At Spill, we think that psychological safety is the most important employee metric a company can track — especially as a fast-growing company where culture can change in a flash. It can feel intangible, but by measuring it, you’ll not only get a read on how your team is feeling; you’ll also start to educate the team about what psychological safety is and put it into the company’s shared vocabulary.

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Ask the right questions to get an accurate read on how psychologically safe your culture is, and to diagnose what needs improving.

How to measure psychological safety

When measuring psychological safety in your organisation, it's important to take a data driven, business focus and experience led approach. Let’s start with the simplest way to get started with measuring psychological safety: observing your team. 

We know, it sounds basic. And a little underwhelming. But Edmonson did the same thing in her original Harvard paper, too. Why? Because by observing and reflecting on your team’s interactions (as well as your own: psychological safety starts at the top), there’s a lot you’ll pick up on:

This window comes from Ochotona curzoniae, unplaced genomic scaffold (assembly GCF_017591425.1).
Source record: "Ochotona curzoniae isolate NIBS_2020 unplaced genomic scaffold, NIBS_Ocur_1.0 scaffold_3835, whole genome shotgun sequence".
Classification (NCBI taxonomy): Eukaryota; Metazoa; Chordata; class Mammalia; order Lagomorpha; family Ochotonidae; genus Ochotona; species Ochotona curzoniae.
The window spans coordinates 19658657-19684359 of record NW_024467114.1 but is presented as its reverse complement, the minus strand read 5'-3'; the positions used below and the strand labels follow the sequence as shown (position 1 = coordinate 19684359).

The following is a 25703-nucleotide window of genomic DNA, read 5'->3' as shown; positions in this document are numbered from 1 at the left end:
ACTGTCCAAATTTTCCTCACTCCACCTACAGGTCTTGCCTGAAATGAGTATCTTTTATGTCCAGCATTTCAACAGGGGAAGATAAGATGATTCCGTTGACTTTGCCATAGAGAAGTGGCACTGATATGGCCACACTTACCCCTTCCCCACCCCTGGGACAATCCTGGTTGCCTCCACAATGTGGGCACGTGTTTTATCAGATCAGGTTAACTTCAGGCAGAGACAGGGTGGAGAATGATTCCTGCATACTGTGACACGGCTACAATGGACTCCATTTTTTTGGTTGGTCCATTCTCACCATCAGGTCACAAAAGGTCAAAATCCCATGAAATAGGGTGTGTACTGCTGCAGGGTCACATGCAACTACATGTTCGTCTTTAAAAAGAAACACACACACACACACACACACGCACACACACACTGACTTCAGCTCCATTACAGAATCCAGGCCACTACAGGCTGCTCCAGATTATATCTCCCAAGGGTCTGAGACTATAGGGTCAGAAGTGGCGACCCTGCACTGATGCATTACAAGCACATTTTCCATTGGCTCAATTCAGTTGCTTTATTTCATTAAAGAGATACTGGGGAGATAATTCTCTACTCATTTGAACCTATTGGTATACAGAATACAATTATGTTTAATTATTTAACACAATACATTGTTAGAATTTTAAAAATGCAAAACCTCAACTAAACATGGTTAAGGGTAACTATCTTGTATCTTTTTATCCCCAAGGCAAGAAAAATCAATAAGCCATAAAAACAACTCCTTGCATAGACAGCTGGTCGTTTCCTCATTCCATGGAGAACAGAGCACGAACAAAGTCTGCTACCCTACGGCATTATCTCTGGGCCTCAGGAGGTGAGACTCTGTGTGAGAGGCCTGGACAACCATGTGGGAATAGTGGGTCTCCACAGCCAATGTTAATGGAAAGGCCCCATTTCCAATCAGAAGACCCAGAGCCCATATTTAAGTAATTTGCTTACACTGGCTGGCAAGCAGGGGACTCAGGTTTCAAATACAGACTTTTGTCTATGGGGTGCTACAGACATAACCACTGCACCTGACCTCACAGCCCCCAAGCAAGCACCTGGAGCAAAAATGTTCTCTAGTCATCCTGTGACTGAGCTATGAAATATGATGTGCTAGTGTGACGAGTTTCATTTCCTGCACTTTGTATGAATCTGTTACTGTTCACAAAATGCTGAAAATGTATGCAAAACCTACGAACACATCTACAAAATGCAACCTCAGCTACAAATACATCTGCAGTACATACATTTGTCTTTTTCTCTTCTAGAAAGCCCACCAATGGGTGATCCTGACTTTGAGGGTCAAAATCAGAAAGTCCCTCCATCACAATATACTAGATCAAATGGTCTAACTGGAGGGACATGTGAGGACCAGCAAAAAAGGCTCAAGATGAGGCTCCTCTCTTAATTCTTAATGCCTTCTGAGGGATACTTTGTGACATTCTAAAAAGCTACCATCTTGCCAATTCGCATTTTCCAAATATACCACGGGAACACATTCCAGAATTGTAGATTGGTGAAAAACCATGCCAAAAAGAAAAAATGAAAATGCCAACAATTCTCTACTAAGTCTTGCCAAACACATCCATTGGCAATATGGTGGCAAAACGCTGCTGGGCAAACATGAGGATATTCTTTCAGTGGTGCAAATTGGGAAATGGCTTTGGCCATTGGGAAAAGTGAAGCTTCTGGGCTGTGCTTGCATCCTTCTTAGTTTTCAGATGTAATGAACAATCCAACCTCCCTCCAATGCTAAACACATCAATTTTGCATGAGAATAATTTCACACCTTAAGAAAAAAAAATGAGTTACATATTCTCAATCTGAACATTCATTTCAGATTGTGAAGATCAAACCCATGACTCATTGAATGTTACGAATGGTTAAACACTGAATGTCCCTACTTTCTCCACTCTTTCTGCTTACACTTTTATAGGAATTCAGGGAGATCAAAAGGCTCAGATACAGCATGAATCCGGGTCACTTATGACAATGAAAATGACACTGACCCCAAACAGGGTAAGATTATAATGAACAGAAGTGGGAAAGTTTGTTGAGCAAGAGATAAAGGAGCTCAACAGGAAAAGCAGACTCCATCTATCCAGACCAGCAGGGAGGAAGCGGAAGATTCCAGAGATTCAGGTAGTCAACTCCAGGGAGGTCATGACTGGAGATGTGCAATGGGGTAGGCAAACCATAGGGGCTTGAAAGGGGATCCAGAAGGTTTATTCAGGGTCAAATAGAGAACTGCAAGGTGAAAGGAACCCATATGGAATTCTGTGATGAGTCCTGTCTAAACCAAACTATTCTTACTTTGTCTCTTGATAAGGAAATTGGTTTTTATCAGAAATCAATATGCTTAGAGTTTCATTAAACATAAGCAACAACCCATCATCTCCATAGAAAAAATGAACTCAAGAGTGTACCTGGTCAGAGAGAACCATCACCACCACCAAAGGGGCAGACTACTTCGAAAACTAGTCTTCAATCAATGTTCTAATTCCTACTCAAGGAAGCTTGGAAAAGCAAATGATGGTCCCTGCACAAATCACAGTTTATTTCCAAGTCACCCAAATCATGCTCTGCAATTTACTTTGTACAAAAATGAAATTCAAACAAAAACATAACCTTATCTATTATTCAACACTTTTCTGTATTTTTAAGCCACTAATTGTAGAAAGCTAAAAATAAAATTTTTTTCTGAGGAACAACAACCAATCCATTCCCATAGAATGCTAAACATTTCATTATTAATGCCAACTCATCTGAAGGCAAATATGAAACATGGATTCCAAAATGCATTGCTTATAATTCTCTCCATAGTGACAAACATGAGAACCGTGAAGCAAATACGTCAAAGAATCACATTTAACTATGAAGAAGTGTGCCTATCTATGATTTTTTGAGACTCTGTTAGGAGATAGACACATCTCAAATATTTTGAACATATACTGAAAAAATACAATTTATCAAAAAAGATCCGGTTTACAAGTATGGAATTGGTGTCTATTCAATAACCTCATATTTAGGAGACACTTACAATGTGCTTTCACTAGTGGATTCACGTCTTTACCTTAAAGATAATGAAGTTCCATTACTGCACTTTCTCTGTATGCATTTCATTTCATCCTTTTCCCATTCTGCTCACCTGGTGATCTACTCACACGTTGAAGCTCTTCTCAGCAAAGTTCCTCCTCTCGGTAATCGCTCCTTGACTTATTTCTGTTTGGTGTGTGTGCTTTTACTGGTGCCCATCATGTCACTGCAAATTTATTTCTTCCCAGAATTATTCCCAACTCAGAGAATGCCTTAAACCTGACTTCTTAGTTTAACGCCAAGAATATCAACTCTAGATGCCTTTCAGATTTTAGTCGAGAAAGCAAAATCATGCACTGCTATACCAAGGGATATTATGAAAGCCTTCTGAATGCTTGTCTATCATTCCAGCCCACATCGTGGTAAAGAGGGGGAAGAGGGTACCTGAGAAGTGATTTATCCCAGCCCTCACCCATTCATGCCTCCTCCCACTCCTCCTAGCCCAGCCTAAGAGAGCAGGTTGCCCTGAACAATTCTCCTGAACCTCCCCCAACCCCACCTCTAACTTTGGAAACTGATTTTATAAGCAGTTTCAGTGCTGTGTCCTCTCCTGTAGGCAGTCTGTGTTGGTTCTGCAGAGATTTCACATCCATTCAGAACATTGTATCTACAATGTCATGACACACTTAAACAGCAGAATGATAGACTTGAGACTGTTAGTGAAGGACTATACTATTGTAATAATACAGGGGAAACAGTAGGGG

• Maybe you spot the same few people doing most of the talking in meetings.
  • Perhaps someone privately messages you after a meeting with a really good idea that they didn’t mention earlier.
  • Could there be groupthink going on, where once an idea is pitched it becomes the only idea?
  • What about feedback? Or conflict? How do your team speak to you and to each other?

After observation, the best way to know if your employees are afraid of speaking up is to ask them. Anonymously of course. 

How you go about that is up to you: anonymous suggestion boxes, feedback channels, focus groups and interviews are all good ways to gather qualitative data from your employees about their experience of psychological safety. 

Here at Spill, we measured our team’s psychological safety in July 2021 for the first time. Our chosen method was to conduct a survey, much like Edmonson’s method in her original paper: here’s how we did it and what happened next.

Spill regularly asks how your team is feeling, so you never have to worry about an employee slipping through the cracks again.

Learn more about Spill

What happened when Spill measured its psychological safety

As part of her original research, Edmonson asked teams how strongly they agreed or disagreed with seven statements. When creating our own survey, we added a couple of our own questions and slightly rephrased Edmonson’s originals to make them more relevant to startups and fast-growing companies like Spill. 

These statements have been written to evaluate the four stages of psychological safety: inclusion, learning, collaboration, and the ability to challenge.